Chicago Sun-Times

Man’s refusal to see his son’s in-laws spoils family events

- DEAR ABBY ADVICE Dear Abby is written by Abigail Van Buren, also known as Jeanne Phillips, and was founded by her mother, Pauline Phillips. Contact Dear Abby at or P.O. Box 69440, Los Angeles, CA 90069.

Dear Abby: My husband and I have a son, daughter-in-law and grandson. We moved from another city to be closer to them and be part of their lives. The problem is, my husband dislikes our daughter-in-law’s parents. He refuses to spend holidays or attend other activities where both sets of parents will be.

I don’t think the other parents are aware of his dislike. This leaves me feeling extremely sad and not knowing what to do. I feel this is his problem and not mine. I have no issues with the other parents. I feel I should be able to attend my grandson’s activities without him. There are times when we visit our son and his family alone, so that works out well.

Neither our son nor our daughter-in-law knows how he feels, and I can’t say anything for fear that it will cause hurt feelings, especially for my daughter-in-law, whom I love very much. Please advise.

Mom in the Middle Dear Mom: Relationsh­ips can be complicate­d. Not all families meld easily. It’s regrettabl­e, but it’s also a fact. While it would be nice if your husband would be willing to make an effort to control his distaste so he could be included in more get-togethers, he has made it clear that he isn’t. Continue visiting with your son, DIL and in-laws when the opportunit­y arises. Let your husband “have other plans, be busy,” etc. If your son or DIL asks why your husband is absent so often, tell them to ask HIM.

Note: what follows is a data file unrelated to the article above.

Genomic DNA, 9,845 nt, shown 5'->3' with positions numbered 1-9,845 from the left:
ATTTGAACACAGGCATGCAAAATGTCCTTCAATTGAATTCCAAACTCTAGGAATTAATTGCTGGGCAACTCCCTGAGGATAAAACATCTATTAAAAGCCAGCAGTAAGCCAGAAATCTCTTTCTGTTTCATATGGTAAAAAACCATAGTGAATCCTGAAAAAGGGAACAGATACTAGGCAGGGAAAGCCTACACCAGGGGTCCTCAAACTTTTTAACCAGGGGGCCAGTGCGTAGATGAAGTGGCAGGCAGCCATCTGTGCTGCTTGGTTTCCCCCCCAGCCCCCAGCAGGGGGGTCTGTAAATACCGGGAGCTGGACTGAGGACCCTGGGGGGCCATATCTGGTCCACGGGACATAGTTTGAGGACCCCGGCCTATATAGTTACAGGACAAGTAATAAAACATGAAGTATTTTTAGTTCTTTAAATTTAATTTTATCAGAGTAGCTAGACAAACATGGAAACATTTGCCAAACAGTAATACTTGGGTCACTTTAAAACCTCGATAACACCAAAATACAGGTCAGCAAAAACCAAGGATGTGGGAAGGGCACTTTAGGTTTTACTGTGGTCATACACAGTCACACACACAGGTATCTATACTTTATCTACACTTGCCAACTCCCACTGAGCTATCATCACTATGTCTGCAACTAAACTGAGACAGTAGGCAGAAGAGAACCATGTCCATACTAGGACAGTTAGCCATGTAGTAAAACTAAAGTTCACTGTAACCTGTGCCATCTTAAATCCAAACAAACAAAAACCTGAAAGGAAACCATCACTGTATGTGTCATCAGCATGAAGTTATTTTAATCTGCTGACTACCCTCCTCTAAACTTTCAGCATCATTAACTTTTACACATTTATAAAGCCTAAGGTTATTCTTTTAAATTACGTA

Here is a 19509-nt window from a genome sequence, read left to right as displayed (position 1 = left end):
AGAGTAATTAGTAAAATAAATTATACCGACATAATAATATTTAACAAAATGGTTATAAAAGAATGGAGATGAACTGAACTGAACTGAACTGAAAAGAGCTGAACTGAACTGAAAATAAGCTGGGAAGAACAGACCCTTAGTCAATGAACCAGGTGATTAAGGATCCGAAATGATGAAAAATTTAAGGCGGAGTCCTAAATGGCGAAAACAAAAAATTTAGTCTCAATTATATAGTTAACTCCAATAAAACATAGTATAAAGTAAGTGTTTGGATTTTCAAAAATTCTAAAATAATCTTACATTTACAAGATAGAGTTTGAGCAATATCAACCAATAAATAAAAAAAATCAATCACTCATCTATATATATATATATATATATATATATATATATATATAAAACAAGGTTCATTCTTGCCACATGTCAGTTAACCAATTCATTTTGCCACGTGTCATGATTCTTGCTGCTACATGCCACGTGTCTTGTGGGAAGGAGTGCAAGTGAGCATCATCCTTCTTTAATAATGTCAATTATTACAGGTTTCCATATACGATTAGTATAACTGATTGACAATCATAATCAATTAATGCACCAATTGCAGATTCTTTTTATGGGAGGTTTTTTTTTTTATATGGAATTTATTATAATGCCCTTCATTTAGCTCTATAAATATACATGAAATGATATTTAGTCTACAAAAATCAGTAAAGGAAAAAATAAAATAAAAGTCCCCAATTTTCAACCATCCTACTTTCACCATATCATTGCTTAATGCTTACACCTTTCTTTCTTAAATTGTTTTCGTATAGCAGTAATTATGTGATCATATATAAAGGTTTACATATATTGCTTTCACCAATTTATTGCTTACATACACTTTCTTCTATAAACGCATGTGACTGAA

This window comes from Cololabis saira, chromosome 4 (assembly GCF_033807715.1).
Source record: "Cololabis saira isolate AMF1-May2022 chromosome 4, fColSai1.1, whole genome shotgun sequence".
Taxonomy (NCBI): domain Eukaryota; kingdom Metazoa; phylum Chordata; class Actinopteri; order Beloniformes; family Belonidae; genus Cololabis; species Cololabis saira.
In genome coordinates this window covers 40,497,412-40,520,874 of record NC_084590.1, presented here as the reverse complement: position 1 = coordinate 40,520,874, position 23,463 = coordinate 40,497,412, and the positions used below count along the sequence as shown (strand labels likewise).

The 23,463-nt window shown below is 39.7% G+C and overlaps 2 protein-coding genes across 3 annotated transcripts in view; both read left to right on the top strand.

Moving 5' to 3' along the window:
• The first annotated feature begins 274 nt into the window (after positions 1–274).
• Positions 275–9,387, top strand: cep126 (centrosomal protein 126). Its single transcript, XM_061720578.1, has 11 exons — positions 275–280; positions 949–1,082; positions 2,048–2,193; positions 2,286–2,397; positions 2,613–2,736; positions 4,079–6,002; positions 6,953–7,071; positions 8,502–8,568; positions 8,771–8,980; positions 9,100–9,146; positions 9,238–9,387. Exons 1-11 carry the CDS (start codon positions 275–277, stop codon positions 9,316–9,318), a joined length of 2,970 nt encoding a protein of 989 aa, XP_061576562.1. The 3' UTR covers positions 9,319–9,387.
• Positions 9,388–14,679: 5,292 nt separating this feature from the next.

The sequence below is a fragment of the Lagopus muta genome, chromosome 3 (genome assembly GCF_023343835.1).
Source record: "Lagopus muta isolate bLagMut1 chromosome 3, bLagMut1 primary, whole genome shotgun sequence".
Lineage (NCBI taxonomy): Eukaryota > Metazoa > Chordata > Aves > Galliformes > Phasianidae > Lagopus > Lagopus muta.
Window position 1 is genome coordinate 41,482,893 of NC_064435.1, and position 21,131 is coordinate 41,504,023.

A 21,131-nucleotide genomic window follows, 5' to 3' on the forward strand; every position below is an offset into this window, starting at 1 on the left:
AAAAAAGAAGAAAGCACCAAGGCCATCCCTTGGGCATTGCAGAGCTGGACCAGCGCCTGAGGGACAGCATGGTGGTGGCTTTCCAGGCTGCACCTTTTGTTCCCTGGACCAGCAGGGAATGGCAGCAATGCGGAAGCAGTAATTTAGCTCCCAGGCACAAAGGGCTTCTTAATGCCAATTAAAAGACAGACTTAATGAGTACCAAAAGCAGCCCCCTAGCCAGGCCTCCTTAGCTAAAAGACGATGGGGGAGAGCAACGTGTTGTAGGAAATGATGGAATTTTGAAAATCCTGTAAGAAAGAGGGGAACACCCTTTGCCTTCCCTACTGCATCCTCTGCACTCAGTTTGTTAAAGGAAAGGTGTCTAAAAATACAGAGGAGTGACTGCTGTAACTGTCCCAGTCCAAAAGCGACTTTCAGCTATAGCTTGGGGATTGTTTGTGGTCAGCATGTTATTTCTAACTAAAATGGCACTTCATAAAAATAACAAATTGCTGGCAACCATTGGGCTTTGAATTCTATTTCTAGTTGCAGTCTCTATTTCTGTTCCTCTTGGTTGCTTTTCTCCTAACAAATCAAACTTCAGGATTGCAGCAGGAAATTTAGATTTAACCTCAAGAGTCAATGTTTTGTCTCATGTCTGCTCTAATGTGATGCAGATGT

Dear Abby: I am a male reader who was in a physically and emotionall­y abusive relationsh­ip for a number of years. I believed, as I was told repeatedly, that there was no hope of freeing myself and that I was stuck in that situation for the rest of my life.

I am here today to say THIS IS NOT

TRUE. It was just another manipulati­ve lie from my abuser. I broke free, made a new life for myself and I am happy! I’m back in touch with old friends and family I hadn’t been allowed to contact. I now have a healthy, nurturing relationsh­ip.

Please, Abby, tell your readers if they are experienci­ng abuse and feel stuck, to believe in themselves. They CAN have their lives back. They should reach out and not feel embarrasse­d. They can make this happen. Please pass along my message. Free At Last


Dear Free: Congratula­tions on reclaiming your life. As your letter illustrate­s, partner abuse can happen regardless of gender. Although the focus is usually on women, abuse also happens to men, straight and gay. The abuse can be physical, emotional or both.

An organizati­on I have mentioned in this column before is Stop Abuse For Everyone (SAFE). It’s a support resource for abused individual­s, regardless of age, race, gender or sexual orientatio­n. Readers, to learn more about SAFE, visit stopabusef­

What teens need to know about sex, drugs, AIDS and getting along with peers and parents is in “What Every Teen Should Know.” Send your name and mailing address, plus check or money order for $8 to: Dear Abby, Teen Booklet, P.O. Box 447, Mount Morris, IL 61054-0447. (Shipping and handling are included in the price.)

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